The Paid Parental Leave Amendment (More Support for Working Families) Act 2024, which received assent on 20 March 2024, expanded the Paid Parental Leave Act 2010 to give families an additional six weeks of PPL. Effective from 1 July 2024, families will have access to an extra two weeks of leave (for 22 weeks total). This will increase to 24 weeks from July 2025 and 26 weeks from July 2026. At the time, the Treasurer said this builds on changes which commenced in July 2023 to give more families access to the payment, including through a “more generous” $350,000 family income test.

The Government will provide $1.1 billion over four years from 2024–2025 (and $0.6 billion per year ongoing) to pay the 12% superannuation on the government-funded PPL scheme from 1 July 2025. The Government will also spend $10 million over two years from 2024–2025 to provide additional support for small business employers in administering PPL. Another $1.4 million will be provided over two years from 2023–2024 to update communication products and documents for potential PPL recipients.


Courtney earns around $70,000 per year and takes 22 weeks of PPL after her child is born in July 2026, while her partner takes four weeks of PPL. Based on projected future payment rates, the Government says Courtney’s family will receive around an additional $5,790 of parental leave pay due to the expansion of the PPL scheme to a total of 26 weeks by 1 July 2026. Both partners are also entitled to superannuation on their PPL payment. They do not have to do anything additional to receive their super payment. Courtney will receive around $2,500 as a contribution to her superannuation account. According to the Government, this means Courtney will retire with a superannuation balance around $4,250 (or 1.15%) higher.

Payday super: no further details but funding to improve unpaid super in bankruptcy

The Budget papers did not reveal any further details on the Government’s proposal to require all employers to pay their employees’ super guarantee (SG) at the same time as their salary and wages from 1 July 2026. However, the Government said it will provide $111.8 million over four years from 2024-25 (and $12.4 million per year ongoing) to progress its workplace relations agenda, including:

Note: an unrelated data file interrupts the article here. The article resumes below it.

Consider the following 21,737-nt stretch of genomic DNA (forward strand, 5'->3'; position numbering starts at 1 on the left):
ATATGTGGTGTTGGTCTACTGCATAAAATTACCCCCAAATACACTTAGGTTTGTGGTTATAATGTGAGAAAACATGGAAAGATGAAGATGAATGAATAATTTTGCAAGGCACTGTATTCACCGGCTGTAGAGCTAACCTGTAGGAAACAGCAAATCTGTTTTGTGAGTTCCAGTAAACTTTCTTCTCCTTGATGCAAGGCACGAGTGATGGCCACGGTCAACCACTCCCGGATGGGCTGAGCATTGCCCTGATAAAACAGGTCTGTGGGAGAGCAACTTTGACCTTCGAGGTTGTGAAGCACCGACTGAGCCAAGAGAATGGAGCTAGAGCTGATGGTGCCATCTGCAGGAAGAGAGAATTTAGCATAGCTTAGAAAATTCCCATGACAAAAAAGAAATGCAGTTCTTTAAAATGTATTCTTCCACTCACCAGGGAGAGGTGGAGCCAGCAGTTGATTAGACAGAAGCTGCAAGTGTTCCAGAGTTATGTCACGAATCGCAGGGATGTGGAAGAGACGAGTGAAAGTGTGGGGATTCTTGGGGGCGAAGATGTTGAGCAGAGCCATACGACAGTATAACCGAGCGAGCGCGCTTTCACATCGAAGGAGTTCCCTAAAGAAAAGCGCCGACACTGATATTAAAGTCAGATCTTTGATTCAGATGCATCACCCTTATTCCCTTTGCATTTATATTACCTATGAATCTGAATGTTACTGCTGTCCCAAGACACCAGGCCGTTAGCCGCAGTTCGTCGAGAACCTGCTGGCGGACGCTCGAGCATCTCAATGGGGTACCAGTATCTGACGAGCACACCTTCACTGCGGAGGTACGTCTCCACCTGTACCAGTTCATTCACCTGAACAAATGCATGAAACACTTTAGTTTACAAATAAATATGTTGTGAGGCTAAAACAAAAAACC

• Payday super: $60 million will be provided over four years from 2024–2025 to increase the Productivity, Education and Training Fund to support practical activities by employer and worker representatives to boost workplace productivity and engage in tripartite cooperation. The Government said this will also support workplaces to implement policy changes such as payday super.
  • Unpaid super in bankruptcy and liquidations: the Government intends to recalibrate the Fair Entitlements Guarantee Recovery Program to pursue unpaid superannuation entitlements owed by employers in liquidation or bankruptcy from 1 July 2024. This is expected to achieve efficiencies of $13 million over four years from 2024–2025.
  • Fair Work non-compliance by large corporates: $27.5 million over four years from 2024–2025 will be provided to enable the Office of the Fair Work Ombudsman to continue targeting non-compliance with the Fair Work Act 2009 by large corporate employers.
  • Small business support for workplace law changes: $20.5 million over four years from 2024–2025 will be provided to boost funding for the Office of the Fair Work Ombudsman to support small business employers to comply with recent changes to workplace laws.
  • National labour hire regulation model: $2 million in 2024–2025 will be provided for the Victorian Government to establish a project office and progress a national labour hire regulation model through harmonisation of state and territory laws. Costs will be partially offset by not proceeding with the 2019–2020 Federal Budget measure for a National Labour Hire Registration Scheme to protect vulnerable workers.

Payday super background

The “payday super” measure was originally announced as part of the 2023–2024 Budget. Scant details were provided at that time pending consultation with industry and stakeholders.

A consultation paper was released on 9 October 2023 to tackle the age-old problem of what happens when employers do not pay the correct SG entitlements to their employee’s nominated fund by the quarterly payment due date. Generally, employers become liable for the SG charge (payable to the ATO) but such SG liabilities often remain unpaid for extended periods of time, which is stated to be exacerbated by the current design of the SG system.

This is a major problem when, for example, employers enter liquidation without having paid their SG obligations. The ATO states that businesses often enter liquidation or bankruptcy before the underpayment is identified, limiting its ability to conduct effective compliance activities and recover unpaid superannuation.

Options for implementation